Crate Training a Border Collie

Before we got our Border Collie I was always against the idea of crate training. I thought it unnecessary and frankly a little mean. Quite honestly I really did not know what it was all about, or the purpose of it, and simply was against it on principle. Crate training a Border Collie turns out to be a great way to go. It seemed to me that putting a dog in a little box was the lazy way to raise a dog and, if you had to put them in a box, why in the world even have a dog? Well, like most things I thought I knew about dogs, this was something that I relearned when it came to our Border Collie puppy.

If you are thinking of getting a Border Collie puppy and have some of the same feelings I did about crate training I encourage you to look deeper into it and learn more about the practice. After several talks with the breeder and other owners of the breed (and the fact my wife wanted to do it) I decided to give it a shot. Looking back now, a couple years after we got our puppy, I am very glad we did the crate thing. The dog was happier, we were happier and it turned out to not be that big of an issue at all. (We used one like this…Folding Metal Dog Crate…it was $60 very well spent)

Crate Training your Border Collie

We threw a blanket over the top and put a bunch of bedding inside. Ned loved it.

The first thing I had to understand is that the idea of the crate is not as a place to stick the dog when they misbehave. This had always been my impression of the process. The crate is basically a stand in for the den in the wild (like a wolf den). It is a safe place for the dog to rest and sleep in. It gives your puppy a place within your house that he can call his own, it is his spot and no one else’s. The crate must never be used as a punishment and I highly recommend reading up on this in a puppy training book from a professional trainer.

Secondly I was pleased to learn that instinct will not let the dog relieve himself in the crate. This is very handy! Once we got Ned the Border Collie accustomed to his crate he would sleep in there at night. When we got up in the morning (very early) we’d take him directly from the crate to outside where Natures call was answered. This process made house training the dog really very easy compared to other dogs I’ve had.

Thirdly it was interesting to note that the dog actually liked the darn thing. Once we adopted the crate method very often our Border Collie could be found napping or simply hanging out in his crate. If he could not find a particular toy we would check in his crate and sure enough he would have a stockpile of tennis balls and bones in there. In his chewing days as a puppy, before we redirected him to Kongs, we would find all sorts of things in the crate from shoes and flip-flops to paperback books.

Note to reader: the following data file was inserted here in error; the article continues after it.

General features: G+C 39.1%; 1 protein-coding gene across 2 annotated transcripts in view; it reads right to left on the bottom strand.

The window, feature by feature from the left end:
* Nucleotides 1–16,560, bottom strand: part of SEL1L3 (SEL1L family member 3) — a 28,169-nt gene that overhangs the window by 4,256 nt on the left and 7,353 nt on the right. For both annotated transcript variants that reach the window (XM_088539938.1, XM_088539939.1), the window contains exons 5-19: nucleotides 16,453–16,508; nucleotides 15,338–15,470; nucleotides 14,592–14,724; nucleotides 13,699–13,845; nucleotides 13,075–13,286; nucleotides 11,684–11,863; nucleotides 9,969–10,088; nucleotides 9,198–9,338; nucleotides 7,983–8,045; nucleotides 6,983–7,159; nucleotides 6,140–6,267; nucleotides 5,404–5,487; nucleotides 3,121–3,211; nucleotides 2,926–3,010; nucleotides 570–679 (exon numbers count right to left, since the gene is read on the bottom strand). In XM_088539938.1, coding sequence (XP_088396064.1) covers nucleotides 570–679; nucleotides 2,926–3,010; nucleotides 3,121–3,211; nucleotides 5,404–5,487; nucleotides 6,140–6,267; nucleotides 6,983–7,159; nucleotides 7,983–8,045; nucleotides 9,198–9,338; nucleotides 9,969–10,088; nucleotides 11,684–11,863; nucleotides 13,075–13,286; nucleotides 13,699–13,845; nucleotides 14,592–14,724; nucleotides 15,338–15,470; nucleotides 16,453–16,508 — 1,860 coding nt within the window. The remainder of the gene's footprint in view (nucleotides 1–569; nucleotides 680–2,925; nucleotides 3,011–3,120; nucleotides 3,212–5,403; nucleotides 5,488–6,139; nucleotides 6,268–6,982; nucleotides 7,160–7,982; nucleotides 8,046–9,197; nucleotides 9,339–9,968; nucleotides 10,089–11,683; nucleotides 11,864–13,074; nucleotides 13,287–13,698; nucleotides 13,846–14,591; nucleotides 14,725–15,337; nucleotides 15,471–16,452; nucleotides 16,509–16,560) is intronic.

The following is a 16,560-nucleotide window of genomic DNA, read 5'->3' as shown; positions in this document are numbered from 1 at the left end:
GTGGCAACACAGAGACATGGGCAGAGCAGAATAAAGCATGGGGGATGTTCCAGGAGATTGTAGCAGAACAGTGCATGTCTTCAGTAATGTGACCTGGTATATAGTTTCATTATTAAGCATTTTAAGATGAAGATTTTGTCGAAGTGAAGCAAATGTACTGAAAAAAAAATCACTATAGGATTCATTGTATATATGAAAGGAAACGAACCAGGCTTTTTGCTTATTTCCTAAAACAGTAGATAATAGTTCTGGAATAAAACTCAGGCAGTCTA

If you have been thinking about crate training really do look into it. It was a great experience for us and for our Border Collie. Look online or grab a puppy training book to get the details on the method. I can tell you one thing; the next puppy we get we will without a doubt be using the crate method. Check it out!

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  1. Karen says

    First off, I love your site! I have a Catahoula Leopard dog, which is a lot like a border energy-wise – he even sleeps on the couch just like the picture of your dog!!

    I, like you, was TOTALLY against crate training (although I didn’t know anything about it – just had the same feelings as you described). But when used correctly, it is such a blessing. Probably the best money spent on my dog!

  2. Cherie says

    Hi there,

    I love your site! I even ordered one of the books you recommend (101 Dog Tricks).

    My border collie is 3.5 months old. Right now, we are only using his crate at night. He has been great, although I am super concientious not to let him go more then 4 hours without a potty break.

    That said, I am noticing more and more that when I get up at 3 or 4:00am, HE is not ready to get up. Could it be that he is ready to stay in his crate for longer periods of time? I would sure love this. :)

    What method did you use to train Ned to longer periods of time in crate (or did you just extend him with age?)


  3. says


    That is a great book and super cheap as well. As for the crate time it was a very slow increase over time but I think the age thing was the main factor. Think they just learn to hold it longer as they get more mature. Thanks for stopping by!

  4. Brenda says

    Hi, I have a 19month old border collie and she’s great when you’re at home, but leave her on her own and she just wrecks!!!!!! Doesn’t matter if she’s inside or outside, she finds something to destroy, chew and eat! I’m at the end of my tether and really need help as I can’t leave her out with washing out, or a plant pot in sight. she’s even trailed matting off the trampoline and decimated that. Inside she’s bitten charger wires, letters, doors, mats, clothes etc etc etc!!!!! Please help.

  5. says

    Great site and some useful (and reassuring) hints and tips for introducing my new BC puppy into the home. I have 101 dog tricks on order and have started a blog as a journal of the whole experience from T minus 11 days.

    Here’s to a life full of hard work and exercise, hopefully rewarded with a dog as awesome as your Ned.

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